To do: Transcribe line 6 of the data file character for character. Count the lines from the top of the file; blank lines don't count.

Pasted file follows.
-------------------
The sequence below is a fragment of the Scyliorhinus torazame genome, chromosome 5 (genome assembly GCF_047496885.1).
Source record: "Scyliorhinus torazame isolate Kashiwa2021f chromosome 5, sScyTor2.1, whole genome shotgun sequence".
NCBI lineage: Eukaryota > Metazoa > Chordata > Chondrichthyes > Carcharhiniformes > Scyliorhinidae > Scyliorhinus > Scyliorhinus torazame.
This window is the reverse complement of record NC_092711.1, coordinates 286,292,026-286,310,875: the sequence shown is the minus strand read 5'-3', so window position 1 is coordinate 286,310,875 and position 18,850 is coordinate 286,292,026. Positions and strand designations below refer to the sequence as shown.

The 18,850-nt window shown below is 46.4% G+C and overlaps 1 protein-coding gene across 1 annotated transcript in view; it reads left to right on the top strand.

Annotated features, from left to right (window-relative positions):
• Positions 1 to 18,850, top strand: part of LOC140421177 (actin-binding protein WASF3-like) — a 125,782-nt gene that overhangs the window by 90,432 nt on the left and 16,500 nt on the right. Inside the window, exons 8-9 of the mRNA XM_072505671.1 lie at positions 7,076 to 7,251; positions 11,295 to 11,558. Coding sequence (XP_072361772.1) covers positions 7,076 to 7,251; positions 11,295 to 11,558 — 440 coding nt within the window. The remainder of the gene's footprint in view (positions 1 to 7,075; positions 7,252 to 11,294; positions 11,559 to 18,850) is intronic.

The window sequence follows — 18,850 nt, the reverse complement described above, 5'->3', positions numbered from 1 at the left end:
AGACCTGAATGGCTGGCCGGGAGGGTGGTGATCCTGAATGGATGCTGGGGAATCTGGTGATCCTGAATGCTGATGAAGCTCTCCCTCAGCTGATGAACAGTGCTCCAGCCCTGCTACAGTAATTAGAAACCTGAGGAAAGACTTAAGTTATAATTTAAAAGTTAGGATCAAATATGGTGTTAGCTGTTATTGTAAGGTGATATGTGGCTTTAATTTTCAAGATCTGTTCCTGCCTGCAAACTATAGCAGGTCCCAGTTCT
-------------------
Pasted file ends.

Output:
Annotated features, from left to right (window-relative positions):